A study on the flooding of Mars titled "Layered subsurface in Utopia Basin of Mars revealed by Zhurong rover radar" has been published in the journal Nature.
China's Mars rover, Zhurong, has used its radar imager to detect evidence of two major floods that likely shaped the Utopia Planitia region the rover has been exploring since it landed on the Red Planet on May 14th, 2021. Its radar imager can see up to 100 meters (328 feet) below Mars' surface using low-frequency radar waves or between 3 and 10 meters (9.8 to 32.8 feet) below the surface with high-frequency radar waves.
Radar signals reflect off subsurface materials, and the radar data reveals the size and ability of the materials to hold electric charges, with stronger radar signals correlating with larger objects. A layer between 10 and 30 meters below the surface likely contains large boulders near the bottom, with smaller rocks that settled on top, as the reflecting signals were stronger the deeper they went.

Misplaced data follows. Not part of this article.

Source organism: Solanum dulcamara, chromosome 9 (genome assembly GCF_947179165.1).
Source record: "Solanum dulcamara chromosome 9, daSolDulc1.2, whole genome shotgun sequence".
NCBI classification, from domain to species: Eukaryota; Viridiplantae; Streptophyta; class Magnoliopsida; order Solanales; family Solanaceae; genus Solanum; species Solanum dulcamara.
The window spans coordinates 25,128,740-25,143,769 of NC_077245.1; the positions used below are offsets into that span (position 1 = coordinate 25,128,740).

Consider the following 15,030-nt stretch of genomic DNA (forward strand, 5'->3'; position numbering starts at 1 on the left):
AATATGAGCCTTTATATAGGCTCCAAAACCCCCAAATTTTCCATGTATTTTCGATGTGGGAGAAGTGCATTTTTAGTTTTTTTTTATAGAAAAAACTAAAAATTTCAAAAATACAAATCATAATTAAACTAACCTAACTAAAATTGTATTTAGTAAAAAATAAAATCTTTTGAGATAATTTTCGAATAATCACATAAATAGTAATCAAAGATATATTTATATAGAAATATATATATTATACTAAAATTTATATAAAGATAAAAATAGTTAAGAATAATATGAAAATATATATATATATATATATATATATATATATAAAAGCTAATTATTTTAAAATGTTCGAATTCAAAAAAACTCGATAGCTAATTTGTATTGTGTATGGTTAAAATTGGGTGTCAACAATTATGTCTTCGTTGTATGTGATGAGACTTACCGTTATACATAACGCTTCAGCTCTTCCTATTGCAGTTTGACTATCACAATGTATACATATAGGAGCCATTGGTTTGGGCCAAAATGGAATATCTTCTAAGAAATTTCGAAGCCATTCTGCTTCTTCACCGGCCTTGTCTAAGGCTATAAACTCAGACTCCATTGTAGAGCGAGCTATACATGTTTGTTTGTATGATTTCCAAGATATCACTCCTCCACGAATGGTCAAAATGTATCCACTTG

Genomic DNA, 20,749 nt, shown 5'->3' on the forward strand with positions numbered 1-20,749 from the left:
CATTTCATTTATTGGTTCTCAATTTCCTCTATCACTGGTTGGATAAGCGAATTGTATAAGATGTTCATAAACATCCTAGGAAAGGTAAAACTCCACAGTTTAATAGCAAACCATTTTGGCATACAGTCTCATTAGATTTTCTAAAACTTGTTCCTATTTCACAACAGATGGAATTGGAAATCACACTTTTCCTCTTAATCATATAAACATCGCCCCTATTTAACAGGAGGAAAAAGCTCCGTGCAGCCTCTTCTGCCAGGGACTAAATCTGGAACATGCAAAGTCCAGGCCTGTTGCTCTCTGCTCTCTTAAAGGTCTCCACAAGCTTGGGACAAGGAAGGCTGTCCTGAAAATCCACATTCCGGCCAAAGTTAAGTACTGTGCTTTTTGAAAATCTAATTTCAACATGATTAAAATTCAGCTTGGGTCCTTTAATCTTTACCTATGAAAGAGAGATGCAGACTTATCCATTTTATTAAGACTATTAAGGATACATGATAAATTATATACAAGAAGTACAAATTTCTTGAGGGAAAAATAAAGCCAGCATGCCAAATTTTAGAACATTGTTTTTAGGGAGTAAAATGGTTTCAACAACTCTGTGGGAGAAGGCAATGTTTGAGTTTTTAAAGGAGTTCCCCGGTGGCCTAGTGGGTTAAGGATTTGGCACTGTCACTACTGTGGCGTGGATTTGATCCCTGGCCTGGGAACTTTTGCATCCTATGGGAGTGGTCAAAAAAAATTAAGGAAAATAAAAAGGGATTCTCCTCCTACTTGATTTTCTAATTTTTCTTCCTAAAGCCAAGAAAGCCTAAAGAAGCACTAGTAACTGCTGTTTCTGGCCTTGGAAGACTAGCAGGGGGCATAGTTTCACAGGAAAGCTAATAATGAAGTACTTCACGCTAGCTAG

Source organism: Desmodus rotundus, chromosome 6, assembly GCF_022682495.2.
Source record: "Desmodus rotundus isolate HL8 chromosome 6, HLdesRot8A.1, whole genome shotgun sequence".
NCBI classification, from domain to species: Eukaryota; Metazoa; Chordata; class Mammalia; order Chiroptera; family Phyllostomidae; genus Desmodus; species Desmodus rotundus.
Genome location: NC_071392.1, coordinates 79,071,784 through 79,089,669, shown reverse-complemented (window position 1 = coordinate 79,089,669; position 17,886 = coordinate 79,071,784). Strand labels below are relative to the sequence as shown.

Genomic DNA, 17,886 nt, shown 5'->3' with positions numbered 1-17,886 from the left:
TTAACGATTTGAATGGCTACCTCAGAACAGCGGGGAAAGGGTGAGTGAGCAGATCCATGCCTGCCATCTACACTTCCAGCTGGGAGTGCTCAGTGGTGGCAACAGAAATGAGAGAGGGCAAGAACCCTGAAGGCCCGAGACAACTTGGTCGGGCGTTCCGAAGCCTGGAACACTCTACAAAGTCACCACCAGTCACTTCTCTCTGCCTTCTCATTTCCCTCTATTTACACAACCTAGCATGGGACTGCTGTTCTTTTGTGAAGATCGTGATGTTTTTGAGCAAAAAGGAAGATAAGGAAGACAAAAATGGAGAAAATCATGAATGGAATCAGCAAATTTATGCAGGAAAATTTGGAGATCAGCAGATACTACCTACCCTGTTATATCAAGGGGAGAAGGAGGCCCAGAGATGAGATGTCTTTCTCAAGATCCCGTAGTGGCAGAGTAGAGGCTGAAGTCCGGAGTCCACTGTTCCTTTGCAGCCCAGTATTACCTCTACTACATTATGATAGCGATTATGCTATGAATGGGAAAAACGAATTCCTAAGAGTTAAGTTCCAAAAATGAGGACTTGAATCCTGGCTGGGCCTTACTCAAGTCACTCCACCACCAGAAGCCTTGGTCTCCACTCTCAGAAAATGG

Zhurong also surveyed an older, thicker layer between 30 and 80 meters deep. The study authors believe it was formed from rapid flooding that brought sediments into the region over three billion years ago. The upper layer was likely created by another flood 1.6 billion years ago due to glacial activity. The layers are unlikely to be explained by volcanic activity, as the layers have less ability to hold an electric charge and no sudden changes in layering that would be expected from lava flow.
You can read more from the study here.